West has a daughter, Martha West, from his relationship with Polly Astor. Martha debuted her acting career in the film Creation, in which she portrayed Annie Darwin the daughter of the scientist Charles Darwin.
West and Catherine FitzGerald became engaged in 2007, and have three children together - Dora, Senan and Francis. They married in Glin, County Limerick, Ireland on 26 June 2010. Fitzgerald is the daughter of Desmond FitzGerald, the 29th Knight of Glin and was formerly married to the Earl of Durham, then Viscount Lambton. West attended Eton College with David Cameron, but stated that he didn't know whether the latter would get his vote in the 2010 general election.
In November 2010, West was awarded an honorary degree for services to the Arts by Sheffield Hallam University.
|Catherine Fitzgerald||(26 June 2010 - present) 3 children|
Was one of seven children - five girls, two boys - born to George and Moya West - his parents divorced in 1996.
His father owned a plastics-manufacturing plant and his mother was a homemaker who loved the theatre.
Began appearing in community theatre at age 9.
Once spent four months as a cattle herder in Argentina in 1988 trying to be "different." Afterwards he enrolled at Dublin's Trinity College, graduating in 1993 with a B.A. in English literature.
Graduated from Guildhall School of Music and Drama in 1995.
Attended Eton College, Berkshire. When he was in his first year, he boldly asked the Head of Drama for a part in the school play. The teacher was so amused that he cast him as the prostitute. Also schooled there, though two years behind, was "Band of Brothers" (2001) and Life (2007/I) star Damian Lewis.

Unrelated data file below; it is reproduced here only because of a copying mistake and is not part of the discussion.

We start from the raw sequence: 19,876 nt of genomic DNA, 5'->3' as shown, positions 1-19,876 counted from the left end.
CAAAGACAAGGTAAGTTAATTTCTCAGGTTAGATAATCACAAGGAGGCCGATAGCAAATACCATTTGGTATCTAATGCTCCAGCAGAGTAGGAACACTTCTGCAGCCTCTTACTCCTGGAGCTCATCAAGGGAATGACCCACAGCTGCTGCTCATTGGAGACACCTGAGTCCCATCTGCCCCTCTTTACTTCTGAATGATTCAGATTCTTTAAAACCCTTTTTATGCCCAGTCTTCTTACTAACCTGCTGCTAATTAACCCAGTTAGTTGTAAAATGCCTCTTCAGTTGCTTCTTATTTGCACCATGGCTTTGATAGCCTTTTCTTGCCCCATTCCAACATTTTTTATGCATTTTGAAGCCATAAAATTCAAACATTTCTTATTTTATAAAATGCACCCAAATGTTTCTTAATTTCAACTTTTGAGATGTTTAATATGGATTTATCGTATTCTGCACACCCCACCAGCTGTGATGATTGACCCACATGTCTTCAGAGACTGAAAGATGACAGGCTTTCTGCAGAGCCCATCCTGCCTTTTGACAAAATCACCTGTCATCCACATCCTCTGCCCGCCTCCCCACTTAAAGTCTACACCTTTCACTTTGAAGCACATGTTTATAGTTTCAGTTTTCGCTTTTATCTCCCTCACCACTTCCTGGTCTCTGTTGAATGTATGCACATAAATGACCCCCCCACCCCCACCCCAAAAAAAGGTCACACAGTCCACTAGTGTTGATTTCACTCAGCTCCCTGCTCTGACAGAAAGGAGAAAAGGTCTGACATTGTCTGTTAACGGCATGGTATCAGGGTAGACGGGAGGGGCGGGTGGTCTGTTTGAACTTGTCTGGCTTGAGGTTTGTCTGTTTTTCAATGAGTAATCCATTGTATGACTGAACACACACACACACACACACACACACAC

Is of Irish descent.
He has two daughters; his eldest, Martha (born 1998) and Dora (born 2006); and two sons, Senan (born 2007) and Francis (born 2009) with his wife Catherine Fitzgerald.
I don't know why British actors are getting big parts in American TV shows. Maybe it's because we're cheap.
I went to America to get away from constantly being cast in costume dramas, playing posh people. It's interesting that I've been cast as a working-class cop ["The Wire" (2002)] because I doubt that would happen at home. The films I most enjoy in England are by Mike Leigh and Ken Loach, but it's very unlikely I would be cast in them; I've tried a few times, but I'm perceived as posh.
[on "The Wire" (2002)] The show provokes a kind of obsessive following. Those who love it kind of cherish the fact that it's not quite as world-renowned as "The Sopranos" (1999). It's like being in a secret club.
[on Mona Lisa Smile (2003)] The movie didn't make much sense. We would be given new scenes to film out of the blue which, it transpired, had been written by Julia's agent, who was doubling as a producer. I don't know what anyone was doing there. No one seemed to enjoy it. Especially not Julia. She had just got married and just wanted to be off having sex with her husband. Trouble was, she had married the cameraman on the movie. You can't really relax in a sex scene when the husband is staring right at you.
If you turn on American TV, there's a huge choice of nothing you want to see and, unfortunately, I think that's the case here now as well. I love costume drama, no-one does it like the BBC - no-one has the money to do it, first of all and, secondly, Americans don't have the history to do it. So we do it brilliantly but if you talk to any BBC producers, they abhor the fact... they're dying to do "The Wire" (2002) and hate doing "Cranford" (2007) . I thought "Cranford" (2007) was incredible but we don't seem to be able to do contemporary stuff.
(February 2007) Appearing as 'Jan' in the play "Rock & Roll" at the Duke of York Theatre in London.